– End 2010 production = Cumulative 2011 (~4 years later)
    – End 2011 production = Cumulative 2012 (~2.5 years later)
    – End 2012 production = Cumulative 2013 (~2 years later)
    – End 2013 production = Cumulative 2014 (~1.5 years later)
    – End 2014 production = Cumulative 2015 (~1.4 years later)

    Given the large capex cuts at many of the major Marcellus producers in the last 12 months, it won’t be surprising to see 2016 cumulative below the end of 2015 level within less than 12 months given the above trend. i.e. Marcellus output will drop in 2016.

    Across all vintages production dropped quicker then usual in mid 2015, and then rose notably into the winter. Can anyone explain that one? Given it affected every year, this wasn’t just because of new wells coming online. And I haven’t read anything to suggest there was wide spread re-fracking/enhanced recovery going on. It’s more like all producers choked back mid 15 (hoping for higher pricing?), and then opened the valves again for the winter. The reason I think this could be interesting, is that I have read a lot of commentary talking about record production gains in the Marcellus in early 2016. But if that winter 2015/16 bump was across all well vintages because of choking, then the bump was just displaced output, and 2016 production might surprise on the weak side as the start of the year wasn’t as strong as many thought.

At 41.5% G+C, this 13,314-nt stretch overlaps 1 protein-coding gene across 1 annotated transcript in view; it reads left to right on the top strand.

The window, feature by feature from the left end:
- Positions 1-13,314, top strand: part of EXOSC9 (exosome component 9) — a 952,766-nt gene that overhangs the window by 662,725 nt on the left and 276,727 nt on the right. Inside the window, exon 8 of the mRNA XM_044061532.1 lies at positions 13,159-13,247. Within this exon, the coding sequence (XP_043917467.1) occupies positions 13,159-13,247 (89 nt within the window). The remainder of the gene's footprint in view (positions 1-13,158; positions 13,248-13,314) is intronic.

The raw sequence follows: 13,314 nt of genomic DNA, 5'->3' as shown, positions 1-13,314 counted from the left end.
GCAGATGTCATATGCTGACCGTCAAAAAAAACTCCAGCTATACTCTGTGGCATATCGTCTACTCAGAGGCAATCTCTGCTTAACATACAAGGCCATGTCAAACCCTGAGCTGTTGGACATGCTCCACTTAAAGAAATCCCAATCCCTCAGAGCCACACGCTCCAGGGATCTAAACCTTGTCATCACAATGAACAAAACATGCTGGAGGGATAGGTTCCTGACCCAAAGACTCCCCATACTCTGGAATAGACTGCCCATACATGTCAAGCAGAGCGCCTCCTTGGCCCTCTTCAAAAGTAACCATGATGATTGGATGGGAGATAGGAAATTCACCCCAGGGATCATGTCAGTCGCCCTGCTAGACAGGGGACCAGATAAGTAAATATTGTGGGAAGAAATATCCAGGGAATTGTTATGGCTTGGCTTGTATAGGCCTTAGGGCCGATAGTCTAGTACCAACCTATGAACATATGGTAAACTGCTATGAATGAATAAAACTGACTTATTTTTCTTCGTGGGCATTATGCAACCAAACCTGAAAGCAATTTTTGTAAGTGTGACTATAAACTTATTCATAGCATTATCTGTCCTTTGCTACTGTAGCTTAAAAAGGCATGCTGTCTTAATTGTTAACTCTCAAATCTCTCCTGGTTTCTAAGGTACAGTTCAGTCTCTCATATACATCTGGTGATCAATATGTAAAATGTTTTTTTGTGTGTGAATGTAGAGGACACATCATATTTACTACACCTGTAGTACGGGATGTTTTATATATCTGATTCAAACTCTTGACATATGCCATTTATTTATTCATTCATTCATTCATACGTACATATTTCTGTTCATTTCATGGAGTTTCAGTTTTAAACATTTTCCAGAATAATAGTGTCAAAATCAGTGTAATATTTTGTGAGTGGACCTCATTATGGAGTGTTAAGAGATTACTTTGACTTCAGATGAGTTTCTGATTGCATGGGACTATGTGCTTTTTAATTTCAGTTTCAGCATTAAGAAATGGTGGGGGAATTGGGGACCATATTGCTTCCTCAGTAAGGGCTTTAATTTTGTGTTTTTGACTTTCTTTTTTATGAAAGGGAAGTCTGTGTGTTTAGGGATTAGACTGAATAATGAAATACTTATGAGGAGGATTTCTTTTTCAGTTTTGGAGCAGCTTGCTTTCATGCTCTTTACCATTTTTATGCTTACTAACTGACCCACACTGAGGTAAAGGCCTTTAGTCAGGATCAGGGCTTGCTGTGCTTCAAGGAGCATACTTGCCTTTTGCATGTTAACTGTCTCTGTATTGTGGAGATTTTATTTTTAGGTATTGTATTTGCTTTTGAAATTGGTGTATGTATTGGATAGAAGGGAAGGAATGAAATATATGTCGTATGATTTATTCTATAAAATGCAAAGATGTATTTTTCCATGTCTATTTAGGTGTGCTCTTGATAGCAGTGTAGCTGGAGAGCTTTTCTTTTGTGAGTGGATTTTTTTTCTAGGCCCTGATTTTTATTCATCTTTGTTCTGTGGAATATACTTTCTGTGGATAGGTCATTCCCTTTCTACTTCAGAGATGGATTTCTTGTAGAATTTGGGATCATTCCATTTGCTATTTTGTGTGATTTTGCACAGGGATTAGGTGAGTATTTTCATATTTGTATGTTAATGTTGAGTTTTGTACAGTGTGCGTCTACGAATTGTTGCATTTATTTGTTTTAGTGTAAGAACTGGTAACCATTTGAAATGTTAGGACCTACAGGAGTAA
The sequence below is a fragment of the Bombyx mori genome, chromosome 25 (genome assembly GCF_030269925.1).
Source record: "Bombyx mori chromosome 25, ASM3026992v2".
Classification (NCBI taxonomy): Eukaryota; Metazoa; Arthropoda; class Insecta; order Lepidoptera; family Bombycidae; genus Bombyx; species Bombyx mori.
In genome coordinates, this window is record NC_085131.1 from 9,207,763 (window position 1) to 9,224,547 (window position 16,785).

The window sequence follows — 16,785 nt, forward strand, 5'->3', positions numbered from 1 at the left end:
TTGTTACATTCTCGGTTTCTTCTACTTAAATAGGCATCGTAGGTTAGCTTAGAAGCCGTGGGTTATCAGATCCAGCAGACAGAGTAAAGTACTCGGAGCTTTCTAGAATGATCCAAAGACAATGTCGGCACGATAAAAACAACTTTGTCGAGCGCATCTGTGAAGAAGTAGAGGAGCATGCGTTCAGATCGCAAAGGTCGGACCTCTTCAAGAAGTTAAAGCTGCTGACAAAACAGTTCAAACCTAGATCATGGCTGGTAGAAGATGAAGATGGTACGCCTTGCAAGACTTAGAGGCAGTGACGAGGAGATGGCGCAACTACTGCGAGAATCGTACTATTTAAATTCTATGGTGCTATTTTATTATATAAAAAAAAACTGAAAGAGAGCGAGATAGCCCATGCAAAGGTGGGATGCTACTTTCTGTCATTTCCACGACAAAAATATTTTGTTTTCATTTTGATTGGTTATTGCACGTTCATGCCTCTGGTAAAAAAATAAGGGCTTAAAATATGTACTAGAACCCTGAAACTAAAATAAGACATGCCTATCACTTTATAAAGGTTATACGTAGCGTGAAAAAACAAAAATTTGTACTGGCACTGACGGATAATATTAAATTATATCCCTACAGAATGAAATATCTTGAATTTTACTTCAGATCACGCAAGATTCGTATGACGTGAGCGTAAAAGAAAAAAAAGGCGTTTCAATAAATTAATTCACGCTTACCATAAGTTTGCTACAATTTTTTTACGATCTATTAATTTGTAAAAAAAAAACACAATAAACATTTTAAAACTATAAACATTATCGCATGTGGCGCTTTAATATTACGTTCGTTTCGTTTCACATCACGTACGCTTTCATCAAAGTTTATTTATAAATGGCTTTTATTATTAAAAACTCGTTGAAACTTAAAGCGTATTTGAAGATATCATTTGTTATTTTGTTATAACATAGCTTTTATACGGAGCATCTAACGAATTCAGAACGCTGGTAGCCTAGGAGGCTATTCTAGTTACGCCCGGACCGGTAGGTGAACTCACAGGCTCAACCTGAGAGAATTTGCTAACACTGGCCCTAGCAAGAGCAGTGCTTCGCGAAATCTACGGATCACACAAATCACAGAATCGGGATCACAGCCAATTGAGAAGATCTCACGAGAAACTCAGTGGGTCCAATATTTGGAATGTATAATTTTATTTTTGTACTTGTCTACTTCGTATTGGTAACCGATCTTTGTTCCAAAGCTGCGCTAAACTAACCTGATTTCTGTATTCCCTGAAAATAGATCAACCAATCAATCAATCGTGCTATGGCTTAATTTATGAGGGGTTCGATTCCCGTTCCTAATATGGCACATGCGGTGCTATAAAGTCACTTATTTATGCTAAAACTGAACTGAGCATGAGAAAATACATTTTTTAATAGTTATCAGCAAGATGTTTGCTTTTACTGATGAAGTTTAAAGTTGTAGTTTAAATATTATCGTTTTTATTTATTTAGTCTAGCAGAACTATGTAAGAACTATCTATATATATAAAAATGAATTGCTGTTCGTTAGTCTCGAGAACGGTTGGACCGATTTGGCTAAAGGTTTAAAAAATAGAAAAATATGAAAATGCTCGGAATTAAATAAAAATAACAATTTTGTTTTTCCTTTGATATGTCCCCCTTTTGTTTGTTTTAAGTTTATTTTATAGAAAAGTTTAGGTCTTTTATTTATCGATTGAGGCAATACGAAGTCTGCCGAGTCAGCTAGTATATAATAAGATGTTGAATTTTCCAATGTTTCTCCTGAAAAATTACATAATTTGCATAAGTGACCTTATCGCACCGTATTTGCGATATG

1. Enno says:

      Thanks Alex,

      interesting observations.

      Production indeed shows some unnatural fluctuations in 2015/2016. I don’t know the reasons behind this; but these are indeed in the raw data, as data for 2015 and onward are provided on monthly basis, unlike earlier data.

    2. Nony says:

      alex: good analysis. Yes, they did shutins (for price), to open up in winter. This has been widely reported. Also, it is actually not that strange a practice–this is how natural gas was managed in the 70s-80s, rather than all the use of storage. IOW, the field itself is a form of storage. [One more nuance” to understand volume-price relations in the Marcellus, it is critical to use local App pricing, not Henry Hub. The pipeline constraints mean that the markets are disconnected and you can’t even assume steady basis difference.]

      1. Joseph Wells says:

        Nony, makes sense. Marcellus has a long lag between drilling and production. Don’t know the breakout between choking, shutting-in, and being shut-out by pipeline constraints. My modeling suggests an average of 52 weeks between spud and production compared to an average of about 18 weeks at all other shale basins. In the attached I calculated production at Marcellus assuming both a 24 week and a 52 week lag from spud to production.

        I’m using DPR and Baker Hughes data. For future rig counts I just assumed that Marcellus rigs ramp up to 60 over the next 12 months and then hold constant. Production is dropping through early 2017.


  • Coffeeguyzz says:


    Just checked the Ohio DNR site and they only show 29 Marcellus producers in the state as of last week.

    While this undertaking of the PA Marcellus is certainly a lot of work, along with the other formations you are compiling data on, the Appalachian Basin, as Nony has mentioned, may come in time to be viewed somewhat as a whole, although there are certainly different characteristics, and, indeed, are distinct formations entirely.